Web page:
So what can we do to address the lack of information and become smarter buyers? Let me take you back to my story.

I’m standing in a chaotic market in New Delhi, sweating profusely in what I believe was 120-degree heat. There were people, everywhere you looked. If you’ve ever been to Times Square in New York City during a holiday, you can imagine what the scene looks like.
Trusted sources are critical for market research

As I weaved my way through the crush of bodies and smells, I was anxious about what lied ahead.  Luckily, I had done my market research and learned the INFORMATION I needed in order to be a sari buyer.

My uncle, who lived in Delhi, happened to know a lot about saris. I’m not sure why he knew about saris but that’s another story. After I told him about my predicament, he took time to ask me some very smart questions. What occasion is the sari for?  What styles does she prefer? How tall is she? I didn’t know the answers to everything but I had my mobile phone ready and got her on the phone.

After learning the answer to those questions and more, he provided his sage advice on which part of Delhi to go, which stores to consider. I trusted his advice in that he had lived in Delhi for decades and knew every corner of the city. A trusted source, one that has the experience and the data to get you answers, is always important when doing market research. I sure had one in my uncle.

 

Rubber Meets the Road – Time to Negotiate

After stumbling through a few stores, I was at the place where I would ultimately cut a deal.  As I talked to one of the salesmen, he started throwing saris down on the table one by one. Pretty soon, the entire table was covered. After a bit of indecisiveness, I was able to pick out what I hoped would be the sari of my wife’s dreams.

Now it was time to negotiate. Just then, I remembered one important piece of information that my uncle had given me:

“Whatever price they tell you, offer one-tenth the amount, and don’t pay any more than 1/4 of the quoted price.”

Talk about vital information I would’ve never known if I hadn’t done my research. I had haggled before, but never that aggressively. After a bit of back and forth, I ended up walking out of that store, with a sari, at a good price…and ultimately a happy wife.  That may be the best outcome of all!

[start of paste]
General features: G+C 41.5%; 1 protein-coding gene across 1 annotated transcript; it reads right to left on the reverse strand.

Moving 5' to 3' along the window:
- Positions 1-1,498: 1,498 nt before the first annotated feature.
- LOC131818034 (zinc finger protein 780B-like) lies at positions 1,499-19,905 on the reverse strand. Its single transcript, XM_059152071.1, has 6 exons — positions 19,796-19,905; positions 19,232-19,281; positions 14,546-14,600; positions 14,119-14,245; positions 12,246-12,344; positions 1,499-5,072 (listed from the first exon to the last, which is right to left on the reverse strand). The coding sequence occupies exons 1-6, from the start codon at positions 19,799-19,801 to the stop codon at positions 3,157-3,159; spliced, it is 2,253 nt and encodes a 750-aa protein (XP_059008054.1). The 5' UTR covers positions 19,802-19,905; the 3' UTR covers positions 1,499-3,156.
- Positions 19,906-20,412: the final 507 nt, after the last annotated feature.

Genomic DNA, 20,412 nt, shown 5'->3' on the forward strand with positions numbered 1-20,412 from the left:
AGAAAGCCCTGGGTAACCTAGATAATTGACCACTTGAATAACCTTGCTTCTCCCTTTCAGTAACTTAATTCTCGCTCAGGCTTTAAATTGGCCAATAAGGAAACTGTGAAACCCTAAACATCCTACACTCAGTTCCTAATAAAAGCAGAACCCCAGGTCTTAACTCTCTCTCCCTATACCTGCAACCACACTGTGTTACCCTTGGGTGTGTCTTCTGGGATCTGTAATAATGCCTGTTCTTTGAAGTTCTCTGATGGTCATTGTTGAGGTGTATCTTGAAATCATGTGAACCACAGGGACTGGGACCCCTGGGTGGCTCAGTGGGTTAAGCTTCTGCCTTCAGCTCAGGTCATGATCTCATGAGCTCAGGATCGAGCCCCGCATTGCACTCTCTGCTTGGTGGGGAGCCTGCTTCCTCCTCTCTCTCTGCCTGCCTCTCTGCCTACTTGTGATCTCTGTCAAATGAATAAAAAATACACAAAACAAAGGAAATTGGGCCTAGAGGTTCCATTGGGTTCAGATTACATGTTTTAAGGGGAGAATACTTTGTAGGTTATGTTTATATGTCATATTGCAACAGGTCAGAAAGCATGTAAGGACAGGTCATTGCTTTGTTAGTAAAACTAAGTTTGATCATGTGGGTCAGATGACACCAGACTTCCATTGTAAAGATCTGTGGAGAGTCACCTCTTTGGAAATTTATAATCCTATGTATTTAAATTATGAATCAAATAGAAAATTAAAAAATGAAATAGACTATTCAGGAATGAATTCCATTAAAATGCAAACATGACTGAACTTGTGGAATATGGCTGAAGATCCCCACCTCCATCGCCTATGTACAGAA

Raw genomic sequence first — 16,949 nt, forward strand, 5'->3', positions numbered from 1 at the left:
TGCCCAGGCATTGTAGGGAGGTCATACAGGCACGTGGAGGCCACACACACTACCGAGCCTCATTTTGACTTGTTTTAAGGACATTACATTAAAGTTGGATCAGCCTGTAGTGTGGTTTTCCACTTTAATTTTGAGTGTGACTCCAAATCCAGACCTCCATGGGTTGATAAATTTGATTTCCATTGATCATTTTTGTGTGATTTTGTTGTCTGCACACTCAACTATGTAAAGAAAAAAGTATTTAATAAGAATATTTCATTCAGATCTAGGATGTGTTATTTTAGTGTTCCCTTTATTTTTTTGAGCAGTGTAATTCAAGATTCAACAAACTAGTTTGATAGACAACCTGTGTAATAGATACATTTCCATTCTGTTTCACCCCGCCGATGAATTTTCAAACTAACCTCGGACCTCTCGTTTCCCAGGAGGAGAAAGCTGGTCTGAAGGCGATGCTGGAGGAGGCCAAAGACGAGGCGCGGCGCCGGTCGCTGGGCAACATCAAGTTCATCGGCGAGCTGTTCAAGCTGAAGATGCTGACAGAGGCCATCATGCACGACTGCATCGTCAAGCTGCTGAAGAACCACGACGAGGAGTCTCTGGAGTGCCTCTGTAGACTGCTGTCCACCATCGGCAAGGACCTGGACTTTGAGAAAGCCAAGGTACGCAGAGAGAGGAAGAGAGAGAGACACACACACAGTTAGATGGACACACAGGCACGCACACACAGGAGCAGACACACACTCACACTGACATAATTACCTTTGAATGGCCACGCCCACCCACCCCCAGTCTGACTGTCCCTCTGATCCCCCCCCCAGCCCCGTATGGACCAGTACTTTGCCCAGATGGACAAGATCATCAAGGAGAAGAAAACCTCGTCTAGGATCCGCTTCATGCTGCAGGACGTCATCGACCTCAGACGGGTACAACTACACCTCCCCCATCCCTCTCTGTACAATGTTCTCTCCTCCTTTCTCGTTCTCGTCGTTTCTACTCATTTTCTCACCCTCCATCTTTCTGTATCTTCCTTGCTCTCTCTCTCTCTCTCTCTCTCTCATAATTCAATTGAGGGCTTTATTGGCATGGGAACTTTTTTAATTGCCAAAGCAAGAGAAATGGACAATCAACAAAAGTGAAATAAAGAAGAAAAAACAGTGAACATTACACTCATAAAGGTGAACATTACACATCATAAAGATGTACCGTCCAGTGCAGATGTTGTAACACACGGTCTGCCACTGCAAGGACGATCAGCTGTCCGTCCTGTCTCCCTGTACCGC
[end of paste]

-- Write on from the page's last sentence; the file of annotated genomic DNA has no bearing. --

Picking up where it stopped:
Information is Your Superpower – You can be a Procurement Hero Too!

So what’s the key takeaway here. It’s quite simple.  Information and knowledge about a market is the single most important factor in delivering good procurement outcomes.  Economic theory has told us that for as long as I can remember. We also all have personal experience that I’m sure tells us the same.

To all the government contracting and program professionals out there, I would like to issue you a challenge today:

START MAKING INFORMATION ABOUT MARKETS YOUR SUPERPOWER AND BECOME A SUPERHERO IN YOUR ORGANIZATION.    That means:

  • Understand the requirement.  Make sure you understand the requirement, which problems it addresses and what outcomes will be achieved.
  • Ask the right questions. Make a list of questions before you start any market research. That should guide your research.
  • Find trusted and relevant sources.  Answer your questions. Challenge yourself to be more informed than your customer.  Become an expert on the market.
  • Structure your findings into actions.  This can mean determining which evaluation criteria matter, which suppliers to invite, how to negotiate.

We will have a separate piece to answer these and more questions.

My mission, our mission at Public Spend Forum and GovShop, is TO CREATE OPEN MARKETS so that buyers and suppliers can come together and solve problems effectively and efficiently.  I truly believe INFORMATION is the way to ultimately create better procurement, create better outcomes, and create a better world.

Please email me directly at raj@publicspendforum.net if you want to become an Information SuperHero!


Images Courtesy of Shutterstock